Sitting beneath a pipal tree, Siddhartha made a solemn vow:

Let only skin, sinew and bone remain, let the flesh and blood dry in my body, but I will not give up this seat without attaining complete awakening.

After 49 days of meditation Siddhartha reached Englightenment. From that moment on he became Buddha, or the ‘Awakened One’.

Buddha spent the rest of his forty-five years passing on wisdom to his disciples, including the Noble Truths and the 5 Precepts, before reaching the final state of Nirvana, when his soul left his body.

Buddha’s 5 Just Say No’s

Just Say No to:

Sexual misconduct
Drugs (intoxicants)

Buddha also rejected the ways of the caste system, as well as religious ritual for ritual’s sake.

Vesak comes from the word Vaishakha, the second month of the Hindu calendar. Buddha’s ‘Birthday’ is celebrated on the full moon of Vesak, usually in May.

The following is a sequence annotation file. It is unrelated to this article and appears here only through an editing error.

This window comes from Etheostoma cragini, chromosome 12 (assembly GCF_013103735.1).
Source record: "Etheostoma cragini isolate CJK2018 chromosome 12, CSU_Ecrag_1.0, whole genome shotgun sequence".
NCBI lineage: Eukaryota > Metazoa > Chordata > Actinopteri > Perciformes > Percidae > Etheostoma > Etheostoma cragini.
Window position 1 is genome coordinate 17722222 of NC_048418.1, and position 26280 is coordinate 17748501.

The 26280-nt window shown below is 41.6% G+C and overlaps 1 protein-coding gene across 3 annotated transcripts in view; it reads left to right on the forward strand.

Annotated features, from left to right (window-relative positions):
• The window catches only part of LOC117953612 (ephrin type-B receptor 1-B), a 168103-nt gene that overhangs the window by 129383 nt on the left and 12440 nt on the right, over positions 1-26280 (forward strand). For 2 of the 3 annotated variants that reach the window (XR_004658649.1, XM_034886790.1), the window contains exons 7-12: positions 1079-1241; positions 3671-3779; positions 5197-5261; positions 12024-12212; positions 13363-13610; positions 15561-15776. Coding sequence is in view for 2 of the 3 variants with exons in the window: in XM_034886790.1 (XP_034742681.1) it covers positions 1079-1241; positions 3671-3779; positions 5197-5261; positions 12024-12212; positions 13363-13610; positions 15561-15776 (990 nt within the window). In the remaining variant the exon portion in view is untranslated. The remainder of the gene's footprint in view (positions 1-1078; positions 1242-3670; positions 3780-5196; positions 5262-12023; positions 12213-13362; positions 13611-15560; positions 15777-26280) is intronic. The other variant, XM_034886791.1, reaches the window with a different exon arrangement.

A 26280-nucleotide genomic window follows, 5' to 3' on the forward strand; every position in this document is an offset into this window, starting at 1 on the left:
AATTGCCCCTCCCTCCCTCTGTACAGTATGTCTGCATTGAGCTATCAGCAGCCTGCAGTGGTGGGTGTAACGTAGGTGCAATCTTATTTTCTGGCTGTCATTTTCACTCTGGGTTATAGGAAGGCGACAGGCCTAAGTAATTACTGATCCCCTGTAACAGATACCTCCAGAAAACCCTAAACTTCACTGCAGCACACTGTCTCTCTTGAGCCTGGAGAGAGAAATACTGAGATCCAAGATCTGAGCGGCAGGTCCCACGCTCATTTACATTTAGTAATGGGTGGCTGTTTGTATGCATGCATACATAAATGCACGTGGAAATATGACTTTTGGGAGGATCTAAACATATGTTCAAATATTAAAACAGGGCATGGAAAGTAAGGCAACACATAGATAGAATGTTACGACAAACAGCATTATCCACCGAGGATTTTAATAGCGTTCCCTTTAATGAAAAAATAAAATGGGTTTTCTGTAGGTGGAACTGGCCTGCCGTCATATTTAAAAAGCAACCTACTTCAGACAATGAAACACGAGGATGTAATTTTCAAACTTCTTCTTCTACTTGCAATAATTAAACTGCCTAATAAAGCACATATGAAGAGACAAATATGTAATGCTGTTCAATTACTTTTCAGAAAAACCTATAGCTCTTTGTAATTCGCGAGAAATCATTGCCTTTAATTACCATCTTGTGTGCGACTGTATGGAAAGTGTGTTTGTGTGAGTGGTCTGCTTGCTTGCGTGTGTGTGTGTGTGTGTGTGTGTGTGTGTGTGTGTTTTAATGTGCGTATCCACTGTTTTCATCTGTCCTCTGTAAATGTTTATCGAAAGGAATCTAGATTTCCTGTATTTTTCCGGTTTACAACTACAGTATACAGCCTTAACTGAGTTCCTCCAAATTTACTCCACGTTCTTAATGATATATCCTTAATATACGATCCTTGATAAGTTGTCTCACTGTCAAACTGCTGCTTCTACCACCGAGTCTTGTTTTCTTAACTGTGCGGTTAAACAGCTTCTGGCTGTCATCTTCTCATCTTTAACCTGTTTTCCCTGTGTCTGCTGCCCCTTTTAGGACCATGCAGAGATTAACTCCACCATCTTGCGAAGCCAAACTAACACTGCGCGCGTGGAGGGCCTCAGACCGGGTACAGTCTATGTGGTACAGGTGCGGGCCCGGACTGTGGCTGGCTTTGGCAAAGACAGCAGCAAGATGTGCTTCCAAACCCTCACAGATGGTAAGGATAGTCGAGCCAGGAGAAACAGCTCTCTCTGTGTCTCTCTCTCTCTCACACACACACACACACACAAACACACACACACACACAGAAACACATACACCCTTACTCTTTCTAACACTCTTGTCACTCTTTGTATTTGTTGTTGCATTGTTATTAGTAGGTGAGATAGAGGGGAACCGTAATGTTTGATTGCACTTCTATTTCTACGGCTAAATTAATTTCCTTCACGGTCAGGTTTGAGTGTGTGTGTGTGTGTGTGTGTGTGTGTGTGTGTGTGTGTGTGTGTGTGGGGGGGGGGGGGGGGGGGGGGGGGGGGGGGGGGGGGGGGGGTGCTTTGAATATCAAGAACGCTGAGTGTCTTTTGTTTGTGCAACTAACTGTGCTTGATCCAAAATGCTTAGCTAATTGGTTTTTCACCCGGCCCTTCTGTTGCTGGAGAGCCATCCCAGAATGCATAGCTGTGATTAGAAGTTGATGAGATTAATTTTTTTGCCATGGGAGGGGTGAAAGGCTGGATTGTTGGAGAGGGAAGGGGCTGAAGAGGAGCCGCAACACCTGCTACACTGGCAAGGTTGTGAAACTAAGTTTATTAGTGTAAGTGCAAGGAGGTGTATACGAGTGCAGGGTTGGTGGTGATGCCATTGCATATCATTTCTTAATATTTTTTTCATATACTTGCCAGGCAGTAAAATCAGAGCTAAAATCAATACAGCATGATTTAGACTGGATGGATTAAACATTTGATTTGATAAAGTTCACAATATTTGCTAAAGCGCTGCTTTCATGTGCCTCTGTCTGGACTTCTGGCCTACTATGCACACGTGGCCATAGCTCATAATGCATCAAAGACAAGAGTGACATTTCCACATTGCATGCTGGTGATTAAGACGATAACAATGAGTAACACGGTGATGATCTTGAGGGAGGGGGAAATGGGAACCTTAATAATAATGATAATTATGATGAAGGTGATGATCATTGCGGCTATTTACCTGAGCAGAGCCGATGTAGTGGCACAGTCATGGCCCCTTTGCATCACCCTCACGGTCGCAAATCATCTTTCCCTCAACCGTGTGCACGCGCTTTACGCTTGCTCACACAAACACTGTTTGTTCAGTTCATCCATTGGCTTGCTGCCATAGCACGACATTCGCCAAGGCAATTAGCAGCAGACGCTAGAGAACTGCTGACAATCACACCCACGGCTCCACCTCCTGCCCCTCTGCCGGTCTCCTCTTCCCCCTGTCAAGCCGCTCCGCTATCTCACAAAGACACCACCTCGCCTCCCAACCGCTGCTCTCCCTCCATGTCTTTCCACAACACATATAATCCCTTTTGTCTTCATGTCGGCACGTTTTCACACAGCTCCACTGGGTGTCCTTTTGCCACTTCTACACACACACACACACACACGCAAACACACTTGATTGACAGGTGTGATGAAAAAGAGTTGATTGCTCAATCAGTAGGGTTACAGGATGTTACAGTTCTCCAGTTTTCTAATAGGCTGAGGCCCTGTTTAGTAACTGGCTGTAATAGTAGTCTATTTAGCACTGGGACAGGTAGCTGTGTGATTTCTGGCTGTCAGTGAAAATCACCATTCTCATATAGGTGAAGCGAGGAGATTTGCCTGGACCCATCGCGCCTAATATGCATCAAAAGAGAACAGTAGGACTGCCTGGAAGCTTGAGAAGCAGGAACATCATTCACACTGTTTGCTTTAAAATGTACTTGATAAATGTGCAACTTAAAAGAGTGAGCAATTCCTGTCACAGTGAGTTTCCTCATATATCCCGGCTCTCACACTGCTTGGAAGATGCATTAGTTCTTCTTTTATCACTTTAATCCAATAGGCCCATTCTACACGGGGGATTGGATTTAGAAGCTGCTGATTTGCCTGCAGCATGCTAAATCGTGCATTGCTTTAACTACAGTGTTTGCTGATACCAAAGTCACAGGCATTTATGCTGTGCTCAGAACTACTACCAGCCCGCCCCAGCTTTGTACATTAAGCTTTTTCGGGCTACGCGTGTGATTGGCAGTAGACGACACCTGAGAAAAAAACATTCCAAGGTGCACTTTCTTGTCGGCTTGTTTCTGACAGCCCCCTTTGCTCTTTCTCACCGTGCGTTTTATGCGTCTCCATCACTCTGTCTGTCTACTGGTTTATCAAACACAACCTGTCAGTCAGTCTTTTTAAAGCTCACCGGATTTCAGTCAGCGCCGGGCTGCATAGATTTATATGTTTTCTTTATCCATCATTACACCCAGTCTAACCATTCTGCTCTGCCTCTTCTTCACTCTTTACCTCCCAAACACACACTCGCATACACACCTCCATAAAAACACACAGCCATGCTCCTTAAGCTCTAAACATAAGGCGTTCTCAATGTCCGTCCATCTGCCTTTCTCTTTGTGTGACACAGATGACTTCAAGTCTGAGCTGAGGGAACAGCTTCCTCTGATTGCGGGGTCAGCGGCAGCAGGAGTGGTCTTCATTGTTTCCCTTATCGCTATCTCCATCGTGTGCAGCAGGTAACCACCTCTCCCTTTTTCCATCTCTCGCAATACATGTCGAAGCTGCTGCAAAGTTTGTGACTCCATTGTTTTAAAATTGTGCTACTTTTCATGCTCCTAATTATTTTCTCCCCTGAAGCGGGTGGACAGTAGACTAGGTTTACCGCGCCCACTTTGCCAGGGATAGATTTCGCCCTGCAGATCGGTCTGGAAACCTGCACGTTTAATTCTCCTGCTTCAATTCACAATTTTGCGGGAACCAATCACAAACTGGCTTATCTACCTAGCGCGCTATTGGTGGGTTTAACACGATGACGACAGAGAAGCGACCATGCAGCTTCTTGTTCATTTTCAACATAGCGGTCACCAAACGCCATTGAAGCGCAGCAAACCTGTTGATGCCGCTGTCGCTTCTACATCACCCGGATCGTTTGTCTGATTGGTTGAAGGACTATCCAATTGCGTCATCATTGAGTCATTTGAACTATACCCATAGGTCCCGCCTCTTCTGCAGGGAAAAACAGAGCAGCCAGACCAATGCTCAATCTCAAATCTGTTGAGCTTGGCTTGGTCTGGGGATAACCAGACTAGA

It is not a holiday of wild abandon, but of joy, introspection, and spiritual exploration.

“The Buddha showed us that advancement in this world and the next could be achieved by appreciating what is good. The policy of the government is to steer the country to the correct path by adhering to the Dhamma. In doing so our responsibility is to tolerate other opinions and act with loving kindness.

As the Buddha has taught: “Be alert; do not idle. Follow the law of virtue. He who is virtuous lives happily both in this world and the next

— President of Sri Lanka, Vesak Day message, 2008

In the Buddha’s footsteps…





Greenery Day – Japan

May 4

A small cloud has fallen
The white mist hits the ground
My lungs comfort me with joy.

Green Day, by Green Day

Ok, the above’s not a Japanese haiku, nor is about today’s holiday. (It bears more in common with one that takes place on 4/20) But today is “Midori no Hi”—literally Green Day, or Greenery Day. Midori means Green—hence the green, melon-based liqueur—and Hi means Day.